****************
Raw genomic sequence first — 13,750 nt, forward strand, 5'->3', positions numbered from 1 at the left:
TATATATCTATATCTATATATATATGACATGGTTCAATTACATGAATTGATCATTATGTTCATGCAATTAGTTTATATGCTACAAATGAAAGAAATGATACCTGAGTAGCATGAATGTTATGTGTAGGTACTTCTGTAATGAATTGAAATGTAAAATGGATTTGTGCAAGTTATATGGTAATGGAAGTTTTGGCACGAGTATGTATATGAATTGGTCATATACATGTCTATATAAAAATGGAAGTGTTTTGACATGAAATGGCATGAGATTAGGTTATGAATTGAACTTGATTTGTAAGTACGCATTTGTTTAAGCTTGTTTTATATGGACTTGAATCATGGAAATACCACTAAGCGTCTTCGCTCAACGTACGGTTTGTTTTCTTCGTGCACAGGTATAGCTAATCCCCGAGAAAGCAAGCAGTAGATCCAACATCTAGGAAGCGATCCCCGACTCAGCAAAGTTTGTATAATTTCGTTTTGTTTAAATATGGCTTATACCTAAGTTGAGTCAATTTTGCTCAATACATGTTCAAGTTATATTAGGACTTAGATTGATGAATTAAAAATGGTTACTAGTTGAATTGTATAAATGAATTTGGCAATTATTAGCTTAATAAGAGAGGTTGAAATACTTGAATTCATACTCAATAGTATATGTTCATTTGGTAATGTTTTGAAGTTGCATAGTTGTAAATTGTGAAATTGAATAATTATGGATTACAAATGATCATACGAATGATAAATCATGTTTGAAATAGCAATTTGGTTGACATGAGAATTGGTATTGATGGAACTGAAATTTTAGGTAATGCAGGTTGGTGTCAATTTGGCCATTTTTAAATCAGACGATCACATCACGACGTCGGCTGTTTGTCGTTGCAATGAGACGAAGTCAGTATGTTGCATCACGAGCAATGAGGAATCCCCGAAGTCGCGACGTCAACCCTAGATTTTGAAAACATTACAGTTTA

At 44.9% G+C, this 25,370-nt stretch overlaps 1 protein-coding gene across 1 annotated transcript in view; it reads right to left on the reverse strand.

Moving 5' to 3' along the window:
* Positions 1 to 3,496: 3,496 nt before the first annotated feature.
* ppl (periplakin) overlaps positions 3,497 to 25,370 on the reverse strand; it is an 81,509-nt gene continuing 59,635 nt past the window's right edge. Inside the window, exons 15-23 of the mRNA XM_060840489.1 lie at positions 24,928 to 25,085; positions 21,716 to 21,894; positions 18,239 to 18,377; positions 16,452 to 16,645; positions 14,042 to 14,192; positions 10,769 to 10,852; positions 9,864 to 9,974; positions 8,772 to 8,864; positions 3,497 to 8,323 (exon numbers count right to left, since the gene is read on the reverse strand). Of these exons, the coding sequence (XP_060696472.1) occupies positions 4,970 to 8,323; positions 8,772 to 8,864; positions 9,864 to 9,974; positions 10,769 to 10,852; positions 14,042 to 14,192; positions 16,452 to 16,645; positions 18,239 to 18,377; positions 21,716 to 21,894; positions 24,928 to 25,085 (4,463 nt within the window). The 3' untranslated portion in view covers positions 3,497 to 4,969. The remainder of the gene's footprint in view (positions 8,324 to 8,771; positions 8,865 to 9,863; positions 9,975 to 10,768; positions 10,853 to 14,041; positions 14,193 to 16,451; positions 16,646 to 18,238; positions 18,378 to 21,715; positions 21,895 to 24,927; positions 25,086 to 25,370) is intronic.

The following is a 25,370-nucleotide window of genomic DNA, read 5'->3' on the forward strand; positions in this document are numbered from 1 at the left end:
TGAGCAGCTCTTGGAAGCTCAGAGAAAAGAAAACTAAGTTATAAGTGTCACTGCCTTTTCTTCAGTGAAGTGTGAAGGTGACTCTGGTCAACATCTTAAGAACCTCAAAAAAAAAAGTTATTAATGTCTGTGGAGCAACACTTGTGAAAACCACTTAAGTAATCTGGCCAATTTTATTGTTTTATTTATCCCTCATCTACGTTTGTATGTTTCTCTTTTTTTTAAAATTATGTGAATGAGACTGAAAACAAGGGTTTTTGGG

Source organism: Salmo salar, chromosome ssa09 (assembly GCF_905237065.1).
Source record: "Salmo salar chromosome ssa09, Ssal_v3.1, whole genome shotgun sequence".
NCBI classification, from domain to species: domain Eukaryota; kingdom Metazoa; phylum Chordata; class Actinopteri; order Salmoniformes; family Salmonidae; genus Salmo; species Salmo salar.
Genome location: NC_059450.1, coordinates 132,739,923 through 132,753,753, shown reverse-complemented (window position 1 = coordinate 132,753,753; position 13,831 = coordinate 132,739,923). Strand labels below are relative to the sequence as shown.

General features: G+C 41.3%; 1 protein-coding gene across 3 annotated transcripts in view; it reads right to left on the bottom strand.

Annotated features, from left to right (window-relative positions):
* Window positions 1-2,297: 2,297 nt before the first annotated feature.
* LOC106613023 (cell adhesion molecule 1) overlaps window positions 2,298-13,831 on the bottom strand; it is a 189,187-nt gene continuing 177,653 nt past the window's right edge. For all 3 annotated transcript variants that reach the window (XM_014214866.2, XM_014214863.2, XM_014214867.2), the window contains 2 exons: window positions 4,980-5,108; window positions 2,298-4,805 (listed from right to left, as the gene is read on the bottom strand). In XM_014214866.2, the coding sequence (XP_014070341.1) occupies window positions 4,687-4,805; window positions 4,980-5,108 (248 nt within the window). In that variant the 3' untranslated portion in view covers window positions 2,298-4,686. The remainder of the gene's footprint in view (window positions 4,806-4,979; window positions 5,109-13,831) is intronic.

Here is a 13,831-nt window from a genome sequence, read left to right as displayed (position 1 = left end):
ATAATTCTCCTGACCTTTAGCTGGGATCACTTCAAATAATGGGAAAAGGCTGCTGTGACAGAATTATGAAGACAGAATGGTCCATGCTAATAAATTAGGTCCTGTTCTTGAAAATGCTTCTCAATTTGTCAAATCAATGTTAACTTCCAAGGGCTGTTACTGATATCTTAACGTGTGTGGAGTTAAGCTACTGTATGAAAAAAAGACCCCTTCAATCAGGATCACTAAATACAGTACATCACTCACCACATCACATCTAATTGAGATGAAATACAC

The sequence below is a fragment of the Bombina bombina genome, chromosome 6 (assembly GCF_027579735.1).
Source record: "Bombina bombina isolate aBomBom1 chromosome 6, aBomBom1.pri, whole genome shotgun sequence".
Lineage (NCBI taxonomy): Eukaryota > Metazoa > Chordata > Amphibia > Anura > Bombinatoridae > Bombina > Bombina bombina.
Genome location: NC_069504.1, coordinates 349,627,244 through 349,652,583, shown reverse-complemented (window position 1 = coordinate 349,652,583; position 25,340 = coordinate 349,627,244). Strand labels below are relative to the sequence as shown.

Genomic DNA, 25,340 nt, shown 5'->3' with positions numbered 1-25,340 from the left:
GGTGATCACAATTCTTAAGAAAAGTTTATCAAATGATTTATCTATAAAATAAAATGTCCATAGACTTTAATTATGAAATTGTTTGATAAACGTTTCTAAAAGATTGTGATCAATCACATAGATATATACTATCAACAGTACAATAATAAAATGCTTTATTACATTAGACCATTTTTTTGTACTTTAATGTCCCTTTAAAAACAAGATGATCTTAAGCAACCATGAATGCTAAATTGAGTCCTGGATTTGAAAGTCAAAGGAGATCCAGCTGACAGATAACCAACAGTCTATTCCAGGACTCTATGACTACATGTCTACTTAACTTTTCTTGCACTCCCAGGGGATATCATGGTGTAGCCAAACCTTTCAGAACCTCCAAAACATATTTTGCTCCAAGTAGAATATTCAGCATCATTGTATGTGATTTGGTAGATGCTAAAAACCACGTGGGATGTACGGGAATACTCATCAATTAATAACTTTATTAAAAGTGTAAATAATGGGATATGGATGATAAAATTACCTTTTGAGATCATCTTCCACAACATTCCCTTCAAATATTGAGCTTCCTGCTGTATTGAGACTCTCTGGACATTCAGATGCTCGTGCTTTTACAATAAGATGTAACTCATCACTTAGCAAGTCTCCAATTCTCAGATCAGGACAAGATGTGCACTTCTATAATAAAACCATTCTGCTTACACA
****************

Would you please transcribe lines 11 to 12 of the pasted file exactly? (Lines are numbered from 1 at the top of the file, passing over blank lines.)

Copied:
NCBI classification, from domain to species: domain Eukaryota; kingdom Metazoa; phylum Chordata; class Actinopteri; order Salmoniformes; family Salmonidae; genus Salmo; species Salmo salar.
Genome location: NC_059450.1, coordinates 132,739,923 through 132,753,753, shown reverse-complemented (window position 1 = coordinate 132,753,753; position 13,831 = coordinate 132,739,923). Strand labels below are relative to the sequence as shown.